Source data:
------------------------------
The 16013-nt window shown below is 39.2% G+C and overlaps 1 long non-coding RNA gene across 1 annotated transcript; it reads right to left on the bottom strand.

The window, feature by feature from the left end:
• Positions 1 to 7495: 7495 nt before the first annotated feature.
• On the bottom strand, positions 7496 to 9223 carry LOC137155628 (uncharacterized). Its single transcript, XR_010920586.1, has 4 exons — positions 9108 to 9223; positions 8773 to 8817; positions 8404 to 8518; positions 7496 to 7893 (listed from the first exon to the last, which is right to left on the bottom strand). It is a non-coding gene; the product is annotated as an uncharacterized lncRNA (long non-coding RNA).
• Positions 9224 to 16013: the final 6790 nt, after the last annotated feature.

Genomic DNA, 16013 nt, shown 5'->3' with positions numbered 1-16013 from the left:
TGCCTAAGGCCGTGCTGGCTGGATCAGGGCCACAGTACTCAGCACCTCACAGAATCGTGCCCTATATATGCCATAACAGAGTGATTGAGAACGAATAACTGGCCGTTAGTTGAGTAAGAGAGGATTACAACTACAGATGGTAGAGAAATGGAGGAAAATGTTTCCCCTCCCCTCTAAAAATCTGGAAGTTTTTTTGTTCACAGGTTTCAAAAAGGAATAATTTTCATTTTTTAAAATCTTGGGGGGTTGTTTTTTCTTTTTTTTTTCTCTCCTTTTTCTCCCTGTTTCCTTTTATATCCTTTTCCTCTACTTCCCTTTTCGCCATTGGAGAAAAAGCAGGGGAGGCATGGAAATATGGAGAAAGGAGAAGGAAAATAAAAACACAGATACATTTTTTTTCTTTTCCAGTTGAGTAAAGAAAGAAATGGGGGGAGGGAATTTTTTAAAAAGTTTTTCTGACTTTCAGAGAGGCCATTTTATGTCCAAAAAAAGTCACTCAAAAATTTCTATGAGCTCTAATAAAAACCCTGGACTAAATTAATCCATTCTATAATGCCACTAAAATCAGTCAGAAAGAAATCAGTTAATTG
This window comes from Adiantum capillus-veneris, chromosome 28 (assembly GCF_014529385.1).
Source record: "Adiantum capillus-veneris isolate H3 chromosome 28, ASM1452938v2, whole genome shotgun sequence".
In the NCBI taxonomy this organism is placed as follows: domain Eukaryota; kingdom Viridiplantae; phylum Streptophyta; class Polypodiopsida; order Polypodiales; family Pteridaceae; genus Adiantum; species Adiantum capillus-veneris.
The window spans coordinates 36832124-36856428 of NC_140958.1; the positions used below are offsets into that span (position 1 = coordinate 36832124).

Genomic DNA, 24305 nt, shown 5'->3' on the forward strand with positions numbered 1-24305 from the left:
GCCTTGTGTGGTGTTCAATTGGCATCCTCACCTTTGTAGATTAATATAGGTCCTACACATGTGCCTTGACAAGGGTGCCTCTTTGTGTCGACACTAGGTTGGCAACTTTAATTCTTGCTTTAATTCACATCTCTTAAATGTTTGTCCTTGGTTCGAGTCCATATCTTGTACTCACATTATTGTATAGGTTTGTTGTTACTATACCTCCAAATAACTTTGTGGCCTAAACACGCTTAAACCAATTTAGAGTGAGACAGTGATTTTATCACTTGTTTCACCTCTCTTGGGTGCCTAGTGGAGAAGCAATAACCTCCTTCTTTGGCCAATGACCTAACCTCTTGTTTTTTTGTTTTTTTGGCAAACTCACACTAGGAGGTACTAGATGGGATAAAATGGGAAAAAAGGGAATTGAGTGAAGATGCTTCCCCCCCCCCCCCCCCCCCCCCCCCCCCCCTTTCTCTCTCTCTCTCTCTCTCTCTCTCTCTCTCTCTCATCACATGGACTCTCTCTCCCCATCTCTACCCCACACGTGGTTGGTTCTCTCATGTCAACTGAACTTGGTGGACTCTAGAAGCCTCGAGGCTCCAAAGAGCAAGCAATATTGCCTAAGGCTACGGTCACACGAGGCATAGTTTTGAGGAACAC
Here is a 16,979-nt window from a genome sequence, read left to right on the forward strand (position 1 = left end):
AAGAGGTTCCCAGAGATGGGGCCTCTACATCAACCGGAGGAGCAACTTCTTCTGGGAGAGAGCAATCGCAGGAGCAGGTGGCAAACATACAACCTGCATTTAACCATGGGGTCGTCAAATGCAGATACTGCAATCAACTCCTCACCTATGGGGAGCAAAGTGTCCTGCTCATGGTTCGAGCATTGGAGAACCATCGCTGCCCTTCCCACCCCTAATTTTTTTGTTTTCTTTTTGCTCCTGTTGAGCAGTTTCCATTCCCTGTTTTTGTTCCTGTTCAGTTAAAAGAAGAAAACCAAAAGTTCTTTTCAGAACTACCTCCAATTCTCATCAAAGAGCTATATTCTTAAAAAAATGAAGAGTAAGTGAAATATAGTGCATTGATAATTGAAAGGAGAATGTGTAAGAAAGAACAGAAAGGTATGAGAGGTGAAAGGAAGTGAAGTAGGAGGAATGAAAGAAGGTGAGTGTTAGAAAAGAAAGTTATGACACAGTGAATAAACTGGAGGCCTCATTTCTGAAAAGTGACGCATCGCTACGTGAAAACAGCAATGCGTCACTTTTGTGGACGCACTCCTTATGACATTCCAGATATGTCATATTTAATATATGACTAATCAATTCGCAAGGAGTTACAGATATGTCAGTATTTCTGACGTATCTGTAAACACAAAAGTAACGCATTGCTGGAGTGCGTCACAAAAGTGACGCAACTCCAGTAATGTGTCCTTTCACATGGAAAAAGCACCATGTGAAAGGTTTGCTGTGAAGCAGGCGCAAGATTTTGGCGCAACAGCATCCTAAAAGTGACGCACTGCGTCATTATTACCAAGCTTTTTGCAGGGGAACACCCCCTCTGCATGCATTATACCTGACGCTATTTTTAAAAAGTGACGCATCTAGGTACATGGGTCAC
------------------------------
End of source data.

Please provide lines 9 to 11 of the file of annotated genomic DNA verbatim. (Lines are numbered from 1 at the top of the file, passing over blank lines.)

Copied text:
Source record: "Adiantum capillus-veneris isolate H3 chromosome 28, ASM1452938v2, whole genome shotgun sequence".
In the NCBI taxonomy this organism is placed as follows: domain Eukaryota; kingdom Viridiplantae; phylum Streptophyta; class Polypodiopsida; order Polypodiales; family Pteridaceae; genus Adiantum; species Adiantum capillus-veneris.
The window spans coordinates 36832124-36856428 of NC_140958.1; the positions used below are offsets into that span (position 1 = coordinate 36832124).